Obscure advisory committees on U.S. drug pricing

The obscure advisory committees at the heart of the U.S. drug pricing debate – Reuters – by Caroline Humer – April 2019

Expectations were high last year for three new migraine drugs hitting the market from Amgen Inc, Eli Lilly and Co and Teva Pharmaceutical Industries.

Priced around $7,000 each, the drugmakers called them “breakthrough” treatments designed to prevent migraines when taken year-round, and estimated that millions of patients could benefit

But a small group of external medical experts who quietly advise U.S. health insurers on new drugs was not impressed, according to a private meeting held at UnitedHealth Group’s OptumRx offices in Chicago that was attended by Reuters.  

They concluded that all three medicines offered no clear benefit over drugs already on the market and that insurers could consider them optional when it came to health coverage. They advised putting limits into place on their use.

the three drugmakers said the new therapies represent an important advance to patients who are not helped by existing treatments, or who have struggled to stay on their medications. They stress that for some patients, the new migraine drugs cut by half the number of days they experience headaches each month.

These relatively unknown expert committees have been involved in drug coverage decisions for decades.

Their identities are kept secret due to federal regulations aimed at preventing pharmaceutical industry interference.

Their identities are only secret to the general public. I’m sure the pharmaceutical companies have found out who they are and finding ways to influence them. Money opens many doors to reveal information that remains unavailable to the rest of us.

The committees make their decisions based on a drug’s clinical value, independent of cost, pharmacy benefit managers say. But their power has grown more recently with the consolidation of most of the U.S. pharmacy benefits business under OptumRx, CVS and Express Scripts. Taken together, their three advisory committees now guide drug coverage for more than 90 million Americans.

P&T committees also hold sway over record numbers of novel and expensive medicines introduced into the U.S. market each year, more often with less evidence of effectiveness or safety than in the past.

Their decisions have new consequences as the pharmacy benefits companies they advise are more likely to exclude a new treatment from coverage if it is deemed on par with existing therapies.

FROM “BREAKTHROUGH” TO “OPTIONAL”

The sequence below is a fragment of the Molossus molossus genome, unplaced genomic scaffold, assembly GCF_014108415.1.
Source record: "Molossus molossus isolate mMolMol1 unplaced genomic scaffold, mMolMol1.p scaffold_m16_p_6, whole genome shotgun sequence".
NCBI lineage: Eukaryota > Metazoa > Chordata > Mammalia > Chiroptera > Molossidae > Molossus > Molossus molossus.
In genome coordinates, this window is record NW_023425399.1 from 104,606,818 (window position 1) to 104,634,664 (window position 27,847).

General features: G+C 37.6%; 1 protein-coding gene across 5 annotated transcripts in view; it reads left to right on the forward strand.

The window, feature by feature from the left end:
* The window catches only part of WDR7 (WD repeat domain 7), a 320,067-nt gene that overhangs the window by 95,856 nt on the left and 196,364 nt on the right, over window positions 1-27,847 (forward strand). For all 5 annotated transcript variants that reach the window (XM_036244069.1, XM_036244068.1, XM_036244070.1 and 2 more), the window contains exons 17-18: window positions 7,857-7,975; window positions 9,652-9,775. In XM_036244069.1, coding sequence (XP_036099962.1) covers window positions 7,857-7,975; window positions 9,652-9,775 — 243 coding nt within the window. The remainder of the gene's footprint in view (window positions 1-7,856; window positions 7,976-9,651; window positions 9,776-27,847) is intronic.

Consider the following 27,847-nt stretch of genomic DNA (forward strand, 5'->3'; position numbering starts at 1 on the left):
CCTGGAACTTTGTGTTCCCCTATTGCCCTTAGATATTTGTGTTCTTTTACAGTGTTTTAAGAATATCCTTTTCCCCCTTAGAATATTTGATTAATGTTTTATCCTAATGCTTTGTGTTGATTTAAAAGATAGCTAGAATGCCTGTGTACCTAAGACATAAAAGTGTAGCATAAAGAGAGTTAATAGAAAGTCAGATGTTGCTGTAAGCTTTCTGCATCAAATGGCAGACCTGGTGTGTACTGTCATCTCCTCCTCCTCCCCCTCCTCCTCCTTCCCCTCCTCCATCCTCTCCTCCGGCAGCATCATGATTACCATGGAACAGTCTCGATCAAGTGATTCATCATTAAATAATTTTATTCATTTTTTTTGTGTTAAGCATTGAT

OptumRx, Express Scripts and CVS say that their method of reviewing a drug’s benefit and subsequent price negotiations has lowered prescription drug costs, and that 95 to 98 percent of the discounts they receive are passed on to their clients.

It’s ridiculous to believe that these Pharmacy Benefit Managers “lowered prescription drug costs” in any way in any time. Prices are high and keep getting higher. Why?

Because they can. As long as people are buying them (to save their lives in some cases), there’s little incentive to NOT raise prices sky-high. That’s the free market at work.

In the case of the migraine drugs, Amgen, Lilly and Teva were quick to advertise the potential benefits directly to U.S. consumers once they were approved, months before the pharmacy benefits companies made decisions on how to cover the drugs.

The committee acknowledged that some patients saw a much bigger benefit from the new drugs, but said the data did not show who might be helped the most. They questioned the limited safety data and the unknown long-term effects on the body.

The committee’s verdict: All three drugs should be considered “optional” treatments that provide no unique benefit.

All these decisions are made on the basis of statistical analysis of studies and trials that calculate benefits for the “average patient”, that mythical creature with one breast and one testicle.

Using such “standardization” of patients and drugs moves medicine even further from finding solutions patients like those with still undiagnosed EDS.

“There are plenty of examples of drugs that have a lot of enthusiasm in the beginning,” but that later turned out to be problematic, Dutta said.

 

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